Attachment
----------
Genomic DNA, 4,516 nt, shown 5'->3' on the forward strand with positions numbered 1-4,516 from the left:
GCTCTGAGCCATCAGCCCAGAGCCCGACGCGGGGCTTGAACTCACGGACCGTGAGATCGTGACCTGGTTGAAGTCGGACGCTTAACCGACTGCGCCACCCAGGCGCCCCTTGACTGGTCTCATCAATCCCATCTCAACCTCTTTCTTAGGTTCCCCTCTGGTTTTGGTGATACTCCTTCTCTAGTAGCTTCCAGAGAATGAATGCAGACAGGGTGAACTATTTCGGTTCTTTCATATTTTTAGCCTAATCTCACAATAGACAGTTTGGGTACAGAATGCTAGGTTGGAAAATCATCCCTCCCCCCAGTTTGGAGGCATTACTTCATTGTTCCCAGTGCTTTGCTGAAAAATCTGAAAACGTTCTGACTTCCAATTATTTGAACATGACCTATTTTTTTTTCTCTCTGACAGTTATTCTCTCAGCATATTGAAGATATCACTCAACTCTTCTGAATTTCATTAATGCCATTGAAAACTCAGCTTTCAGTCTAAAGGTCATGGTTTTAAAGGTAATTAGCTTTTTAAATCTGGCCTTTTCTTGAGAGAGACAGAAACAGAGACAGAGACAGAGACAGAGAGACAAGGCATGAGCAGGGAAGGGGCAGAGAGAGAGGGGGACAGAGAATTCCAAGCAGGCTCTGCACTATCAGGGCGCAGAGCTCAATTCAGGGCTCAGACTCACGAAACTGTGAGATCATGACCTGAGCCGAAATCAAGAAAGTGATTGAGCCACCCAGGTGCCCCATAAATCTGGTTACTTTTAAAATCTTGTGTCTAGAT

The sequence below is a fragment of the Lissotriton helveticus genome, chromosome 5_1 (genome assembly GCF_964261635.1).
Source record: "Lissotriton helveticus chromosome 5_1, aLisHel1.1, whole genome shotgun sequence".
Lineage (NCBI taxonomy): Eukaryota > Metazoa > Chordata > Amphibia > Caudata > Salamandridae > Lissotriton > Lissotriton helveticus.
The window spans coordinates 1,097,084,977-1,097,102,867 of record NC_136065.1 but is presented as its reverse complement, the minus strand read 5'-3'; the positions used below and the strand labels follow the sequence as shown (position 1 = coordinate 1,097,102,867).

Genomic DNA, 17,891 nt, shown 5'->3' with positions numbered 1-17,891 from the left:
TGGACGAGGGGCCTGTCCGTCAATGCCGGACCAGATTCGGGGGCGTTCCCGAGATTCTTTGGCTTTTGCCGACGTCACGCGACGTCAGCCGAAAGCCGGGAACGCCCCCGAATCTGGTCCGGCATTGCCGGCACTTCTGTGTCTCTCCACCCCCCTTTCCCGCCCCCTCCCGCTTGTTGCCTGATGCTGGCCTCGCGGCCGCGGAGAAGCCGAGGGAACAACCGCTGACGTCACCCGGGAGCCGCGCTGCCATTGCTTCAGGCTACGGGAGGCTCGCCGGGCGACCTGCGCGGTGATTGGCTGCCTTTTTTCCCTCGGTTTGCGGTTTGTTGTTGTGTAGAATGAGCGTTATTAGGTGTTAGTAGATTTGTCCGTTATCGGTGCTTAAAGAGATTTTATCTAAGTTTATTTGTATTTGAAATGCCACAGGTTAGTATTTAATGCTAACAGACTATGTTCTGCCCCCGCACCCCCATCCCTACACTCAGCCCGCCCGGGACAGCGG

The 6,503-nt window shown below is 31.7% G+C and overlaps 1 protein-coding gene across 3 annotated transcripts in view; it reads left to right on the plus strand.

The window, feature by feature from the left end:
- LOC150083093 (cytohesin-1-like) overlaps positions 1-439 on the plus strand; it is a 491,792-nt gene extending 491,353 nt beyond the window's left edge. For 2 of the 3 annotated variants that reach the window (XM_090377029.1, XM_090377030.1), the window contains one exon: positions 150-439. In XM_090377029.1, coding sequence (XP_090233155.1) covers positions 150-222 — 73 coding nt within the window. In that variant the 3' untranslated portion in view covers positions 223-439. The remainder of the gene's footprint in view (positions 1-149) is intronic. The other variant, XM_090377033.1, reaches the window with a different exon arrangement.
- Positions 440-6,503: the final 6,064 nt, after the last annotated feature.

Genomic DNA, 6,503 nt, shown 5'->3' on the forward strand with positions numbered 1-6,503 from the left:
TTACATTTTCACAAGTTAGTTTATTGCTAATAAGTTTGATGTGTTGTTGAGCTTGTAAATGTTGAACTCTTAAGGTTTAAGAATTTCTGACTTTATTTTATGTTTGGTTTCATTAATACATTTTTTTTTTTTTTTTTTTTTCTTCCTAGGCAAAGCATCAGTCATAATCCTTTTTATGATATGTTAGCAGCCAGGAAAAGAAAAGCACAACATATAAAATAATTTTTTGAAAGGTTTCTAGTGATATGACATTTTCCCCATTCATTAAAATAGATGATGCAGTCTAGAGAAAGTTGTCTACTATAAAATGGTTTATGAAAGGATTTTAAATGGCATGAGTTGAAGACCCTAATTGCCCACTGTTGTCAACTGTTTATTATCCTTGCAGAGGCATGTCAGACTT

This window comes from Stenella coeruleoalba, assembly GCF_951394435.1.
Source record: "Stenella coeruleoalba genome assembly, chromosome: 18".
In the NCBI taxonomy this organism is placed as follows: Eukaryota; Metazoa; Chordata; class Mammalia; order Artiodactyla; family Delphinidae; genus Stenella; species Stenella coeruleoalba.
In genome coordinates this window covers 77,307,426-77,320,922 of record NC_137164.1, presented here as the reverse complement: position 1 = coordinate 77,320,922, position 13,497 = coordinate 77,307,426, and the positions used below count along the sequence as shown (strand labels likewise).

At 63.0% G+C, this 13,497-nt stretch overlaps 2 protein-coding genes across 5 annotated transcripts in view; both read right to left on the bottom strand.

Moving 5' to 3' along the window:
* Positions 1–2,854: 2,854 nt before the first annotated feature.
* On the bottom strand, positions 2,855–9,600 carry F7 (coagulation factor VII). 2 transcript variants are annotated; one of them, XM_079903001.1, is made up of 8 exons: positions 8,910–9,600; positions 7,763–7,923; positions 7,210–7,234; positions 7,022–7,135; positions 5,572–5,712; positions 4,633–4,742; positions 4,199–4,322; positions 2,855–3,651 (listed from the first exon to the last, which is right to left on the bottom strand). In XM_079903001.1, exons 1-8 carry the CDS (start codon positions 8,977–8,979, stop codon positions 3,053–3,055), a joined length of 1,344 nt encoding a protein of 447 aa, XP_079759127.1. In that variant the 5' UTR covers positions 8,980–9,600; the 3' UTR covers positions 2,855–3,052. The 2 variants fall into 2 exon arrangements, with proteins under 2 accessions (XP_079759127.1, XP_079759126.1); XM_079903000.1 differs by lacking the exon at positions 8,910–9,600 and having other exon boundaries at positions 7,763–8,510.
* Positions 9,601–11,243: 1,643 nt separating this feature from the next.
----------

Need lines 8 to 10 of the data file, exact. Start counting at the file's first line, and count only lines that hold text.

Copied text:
TGGACGAGGGGCCTGTCCGTCAATGCCGGACCAGATTCGGGGGCGTTCCCGAGATTCTTTGGCTTTTGCCGACGTCACGCGACGTCAGCCGAAAGCCGGGAACGCCCCCGAATCTGGTCCGGCATTGCCGGCACTTCTGTGTCTCTCCACCCCCCTTTCCCGCCCCCTCCCGCTTGTTGCCTGATGCTGGCCTCGCGGCCGCGGAGAAGCCGAGGGAACAACCGCTGACGTCACCCGGGAGCCGCGCTGCCATTGCTTCAGGCTACGGGAGGCTCGCCGGGCGACCTGCGCGGTGATTGGCTGCCTTTTTTCCCTCGGTTTGCGGTTTGTTGTTGTGTAGAATGAGCGTTATTAGGTGTTAGTAGATTTGTCCGTTATCGGTGCTTAAAGAGATTTTATCTAAGTTTATTTGTATTTGAAATGCCACAGGTTAGTATTTAATGCTAACAGACTATGTTCTGCCCCCGCACCCCCATCCCTACACTCAGCCCGCCCGGGACAGCGG

The 6,503-nt window shown below is 31.7% G+C and overlaps 1 protein-coding gene across 3 annotated transcripts in view; it reads left to right on the plus strand.

The window, feature by feature from the left end: